Reinforcing stem on Plywood skiff

Discussion in 'Wooden Boat Building and Restoration' started by CaptChap, Jan 17, 2023.

  1. CaptChap
    Joined: Aug 2022
    Posts: 14
    Likes: 6, Points: 3
    Location: Jonesport, ME

    CaptChap Junior Member

    During my 18 ft. Lumberyard Skiff build, when I got to finishing out the bow/stem area before xynol/glassing the hull, I was stumped (briefly) on how to reinforce the bow where the ends of the plywood topsides terminate at the stempost. I wanted something strong, impact-resistant, but cheap (my middle name), so I tried the following which was very easy to install and should make my bow a virtual battering ram, should I ever bump into a dock head-on (not I ever will, of course!) See the following sketch I did to explain what I used.
    In my local Big-Box store, I found a 4 ft piece of extruded fibeglass rod, approx. 1/2" dia., complete with little "ridges" all around the surface (like steel rebar), in the garden setion of the store. It's called "Fiberglass Garden Stakes" and is bright green in color, and was, if I remember, lesss than $5.00. It fit just right in the "V" notch at the bow where the 2 plywood sides meet, with just enough room to schmeer some glass-filled epoxy putty around it. I used a couple of small stainless screws to hold it into the stem while I set the epoxy filler around it. I then just wrapped the stem in a couple of layers of 10 oz. fiberglass overlapping strips, before the final xynol /epoxy sheathing of the entire hull.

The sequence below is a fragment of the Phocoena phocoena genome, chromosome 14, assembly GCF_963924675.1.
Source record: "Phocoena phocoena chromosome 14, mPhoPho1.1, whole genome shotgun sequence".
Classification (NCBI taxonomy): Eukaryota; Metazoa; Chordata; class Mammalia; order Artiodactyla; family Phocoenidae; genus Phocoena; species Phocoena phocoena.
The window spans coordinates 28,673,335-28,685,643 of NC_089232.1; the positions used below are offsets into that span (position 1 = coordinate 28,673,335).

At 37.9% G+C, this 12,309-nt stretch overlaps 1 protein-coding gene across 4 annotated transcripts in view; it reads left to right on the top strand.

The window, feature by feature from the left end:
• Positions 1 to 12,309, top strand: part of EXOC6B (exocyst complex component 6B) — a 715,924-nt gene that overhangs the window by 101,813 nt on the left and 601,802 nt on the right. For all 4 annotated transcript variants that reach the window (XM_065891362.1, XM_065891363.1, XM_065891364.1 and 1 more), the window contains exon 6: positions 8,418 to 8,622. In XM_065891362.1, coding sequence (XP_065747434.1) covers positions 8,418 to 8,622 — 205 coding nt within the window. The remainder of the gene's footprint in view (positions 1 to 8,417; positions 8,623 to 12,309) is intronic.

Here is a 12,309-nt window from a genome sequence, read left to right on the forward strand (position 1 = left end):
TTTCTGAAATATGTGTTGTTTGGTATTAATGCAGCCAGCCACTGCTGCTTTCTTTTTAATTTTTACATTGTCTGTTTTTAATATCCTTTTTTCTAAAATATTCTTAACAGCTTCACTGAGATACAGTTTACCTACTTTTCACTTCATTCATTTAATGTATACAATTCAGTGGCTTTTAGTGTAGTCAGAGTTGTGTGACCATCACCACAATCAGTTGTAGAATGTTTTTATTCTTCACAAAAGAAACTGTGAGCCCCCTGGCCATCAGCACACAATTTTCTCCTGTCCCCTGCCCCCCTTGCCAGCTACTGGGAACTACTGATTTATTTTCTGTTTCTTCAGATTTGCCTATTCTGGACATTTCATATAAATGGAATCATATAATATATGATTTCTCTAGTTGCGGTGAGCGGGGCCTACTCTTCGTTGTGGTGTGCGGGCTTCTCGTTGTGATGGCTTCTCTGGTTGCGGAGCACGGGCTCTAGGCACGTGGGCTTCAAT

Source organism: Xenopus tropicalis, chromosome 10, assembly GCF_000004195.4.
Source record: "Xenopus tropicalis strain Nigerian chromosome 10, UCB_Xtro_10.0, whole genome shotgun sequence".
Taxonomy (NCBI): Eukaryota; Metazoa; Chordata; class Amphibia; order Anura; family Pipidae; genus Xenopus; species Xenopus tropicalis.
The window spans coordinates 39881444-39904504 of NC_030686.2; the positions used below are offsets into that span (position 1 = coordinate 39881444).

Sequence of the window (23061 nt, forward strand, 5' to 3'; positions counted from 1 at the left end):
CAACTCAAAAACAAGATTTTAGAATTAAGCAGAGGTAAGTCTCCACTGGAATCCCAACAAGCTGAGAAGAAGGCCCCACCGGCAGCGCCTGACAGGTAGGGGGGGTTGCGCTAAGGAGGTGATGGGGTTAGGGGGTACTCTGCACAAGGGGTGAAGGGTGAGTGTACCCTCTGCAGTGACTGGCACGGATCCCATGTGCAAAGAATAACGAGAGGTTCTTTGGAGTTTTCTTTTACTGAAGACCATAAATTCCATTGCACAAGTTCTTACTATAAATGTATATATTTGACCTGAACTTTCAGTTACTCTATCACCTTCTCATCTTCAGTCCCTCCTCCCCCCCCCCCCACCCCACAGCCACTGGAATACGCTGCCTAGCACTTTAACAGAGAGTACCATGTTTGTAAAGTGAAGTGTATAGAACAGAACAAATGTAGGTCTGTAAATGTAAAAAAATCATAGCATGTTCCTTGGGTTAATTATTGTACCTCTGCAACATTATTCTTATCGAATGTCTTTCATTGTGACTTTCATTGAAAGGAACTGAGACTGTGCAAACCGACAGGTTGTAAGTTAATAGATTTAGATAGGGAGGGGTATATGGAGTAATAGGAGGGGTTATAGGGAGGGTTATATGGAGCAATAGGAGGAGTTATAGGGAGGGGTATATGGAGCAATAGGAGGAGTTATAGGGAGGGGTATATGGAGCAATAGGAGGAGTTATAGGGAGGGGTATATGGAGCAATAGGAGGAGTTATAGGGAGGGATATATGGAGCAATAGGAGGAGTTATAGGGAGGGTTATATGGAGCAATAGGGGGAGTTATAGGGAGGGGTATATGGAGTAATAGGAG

Feel free to cantact me for coments/questions. Cheers. LYF 18 Stem Reinforcement Details.jpg
  2. messabout
    Joined: Jan 2006
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    Location: Lakeland Fl USA

    messabout Senior Member

    That'll be good enough to ram some docks or other boats. Looks like a satisfactory and cheap easy fix.

    I have built several dagger boards that used a quarter inch round rod, either bronze or aluminum, as a leading edge. It works well to preserve the leading edge.
  3. fallguy
    Joined: Dec 2016
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    Location: usa

    fallguy Senior Member

    It is a unique approach, but I would still use tabbing on the inside; especially with dissimilar materials in the seam.
  4. jbo_c
    Joined: Jul 2017
    Posts: 81
    Likes: 11, Points: 8
    Location: Gainesville, GA

    jbo_c Junior Member

    I’d did basically the same when I built a canoe years ago except I used a well sized wooden dowel and glassed it in.

    It’s still around and no damage(though rarely used anymore), so it works.


  5. CaptChap
    Joined: Aug 2022
    Posts: 14
    Likes: 6, Points: 3
    Location: Jonesport, ME

    CaptChap Junior Member

    That was my first choice, to just use a dowel, but when I found the glass-fiber rod, I said, WTH, it will never rot, was cheap, and just as easy to install. I'm sure that wood would be just as good, but I like to experiment. Thanks
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